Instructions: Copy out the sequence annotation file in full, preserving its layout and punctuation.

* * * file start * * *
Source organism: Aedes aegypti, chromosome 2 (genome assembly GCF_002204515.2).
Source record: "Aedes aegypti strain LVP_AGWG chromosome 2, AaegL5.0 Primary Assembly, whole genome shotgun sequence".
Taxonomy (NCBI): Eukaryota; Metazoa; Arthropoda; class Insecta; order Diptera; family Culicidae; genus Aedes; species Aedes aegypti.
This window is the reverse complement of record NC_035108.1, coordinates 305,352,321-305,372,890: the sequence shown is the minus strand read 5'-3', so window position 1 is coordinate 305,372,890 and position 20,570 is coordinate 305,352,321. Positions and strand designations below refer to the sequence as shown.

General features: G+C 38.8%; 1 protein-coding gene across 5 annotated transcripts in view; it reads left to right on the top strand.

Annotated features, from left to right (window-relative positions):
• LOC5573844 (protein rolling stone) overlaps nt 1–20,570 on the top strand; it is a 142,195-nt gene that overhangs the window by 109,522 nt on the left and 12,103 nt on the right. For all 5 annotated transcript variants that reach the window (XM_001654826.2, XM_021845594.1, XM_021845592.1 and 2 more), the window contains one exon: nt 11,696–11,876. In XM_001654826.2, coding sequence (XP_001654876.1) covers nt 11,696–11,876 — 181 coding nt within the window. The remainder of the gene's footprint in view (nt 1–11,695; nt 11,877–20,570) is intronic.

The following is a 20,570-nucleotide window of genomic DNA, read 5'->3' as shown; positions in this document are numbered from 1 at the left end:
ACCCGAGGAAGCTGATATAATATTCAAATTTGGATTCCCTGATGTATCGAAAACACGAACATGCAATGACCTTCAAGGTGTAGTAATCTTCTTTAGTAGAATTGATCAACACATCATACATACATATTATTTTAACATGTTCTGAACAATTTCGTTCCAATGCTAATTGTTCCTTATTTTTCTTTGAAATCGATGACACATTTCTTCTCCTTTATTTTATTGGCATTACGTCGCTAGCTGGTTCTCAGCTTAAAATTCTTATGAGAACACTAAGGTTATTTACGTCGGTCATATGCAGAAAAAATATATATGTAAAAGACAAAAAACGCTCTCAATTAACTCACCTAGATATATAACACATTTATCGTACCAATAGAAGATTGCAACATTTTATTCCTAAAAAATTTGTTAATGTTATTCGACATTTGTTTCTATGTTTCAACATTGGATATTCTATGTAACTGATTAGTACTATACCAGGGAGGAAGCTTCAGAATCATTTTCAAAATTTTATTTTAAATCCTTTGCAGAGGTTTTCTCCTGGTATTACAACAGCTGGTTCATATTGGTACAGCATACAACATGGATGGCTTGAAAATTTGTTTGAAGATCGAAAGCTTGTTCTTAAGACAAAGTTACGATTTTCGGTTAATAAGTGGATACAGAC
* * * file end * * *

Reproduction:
Source organism: Aedes aegypti, chromosome 2 (genome assembly GCF_002204515.2).
Source record: "Aedes aegypti strain LVP_AGWG chromosome 2, AaegL5.0 Primary Assembly, whole genome shotgun sequence".
Taxonomy (NCBI): Eukaryota; Metazoa; Arthropoda; class Insecta; order Diptera; family Culicidae; genus Aedes; species Aedes aegypti.
This window is the reverse complement of record NC_035108.1, coordinates 305,352,321-305,372,890: the sequence shown is the minus strand read 5'-3', so window position 1 is coordinate 305,372,890 and position 20,570 is coordinate 305,352,321. Positions and strand designations below refer to the sequence as shown.

General features: G+C 38.8%; 1 protein-coding gene across 5 annotated transcripts in view; it reads left to right on the top strand.

Annotated features, from left to right (window-relative positions):
• LOC5573844 (protein rolling stone) overlaps nt 1–20,570 on the top strand; it is a 142,195-nt gene that overhangs the window by 109,522 nt on the left and 12,103 nt on the right. For all 5 annotated transcript variants that reach the window (XM_001654826.2, XM_021845594.1, XM_021845592.1 and 2 more), the window contains one exon: nt 11,696–11,876. In XM_001654826.2, coding sequence (XP_001654876.1) covers nt 11,696–11,876 — 181 coding nt within the window. The remainder of the gene's footprint in view (nt 1–11,695; nt 11,877–20,570) is intronic.

The following is a 20,570-nucleotide window of genomic DNA, read 5'->3' as shown; positions in this document are numbered from 1 at the left end:
ACCCGAGGAAGCTGATATAATATTCAAATTTGGATTCCCTGATGTATCGAAAACACGAACATGCAATGACCTTCAAGGTGTAGTAATCTTCTTTAGTAGAATTGATCAACACATCATACATACATATTATTTTAACATGTTCTGAACAATTTCGTTCCAATGCTAATTGTTCCTTATTTTTCTTTGAAATCGATGACACATTTCTTCTCCTTTATTTTATTGGCATTACGTCGCTAGCTGGTTCTCAGCTTAAAATTCTTATGAGAACACTAAGGTTATTTACGTCGGTCATATGCAGAAAAAATATATATGTAAAAGACAAAAAACGCTCTCAATTAACTCACCTAGATATATAACACATTTATCGTACCAATAGAAGATTGCAACATTTTATTCCTAAAAAATTTGTTAATGTTATTCGACATTTGTTTCTATGTTTCAACATTGGATATTCTATGTAACTGATTAGTACTATACCAGGGAGGAAGCTTCAGAATCATTTTCAAAATTTTATTTTAAATCCTTTGCAGAGGTTTTCTCCTGGTATTACAACAGCTGGTTCATATTGGTACAGCATACAACATGGATGGCTTGAAAATTTGTTTGAAGATCGAAAGCTTGTTCTTAAGACAAAGTTACGATTTTCGGTTAATAAGTGGATACAGAC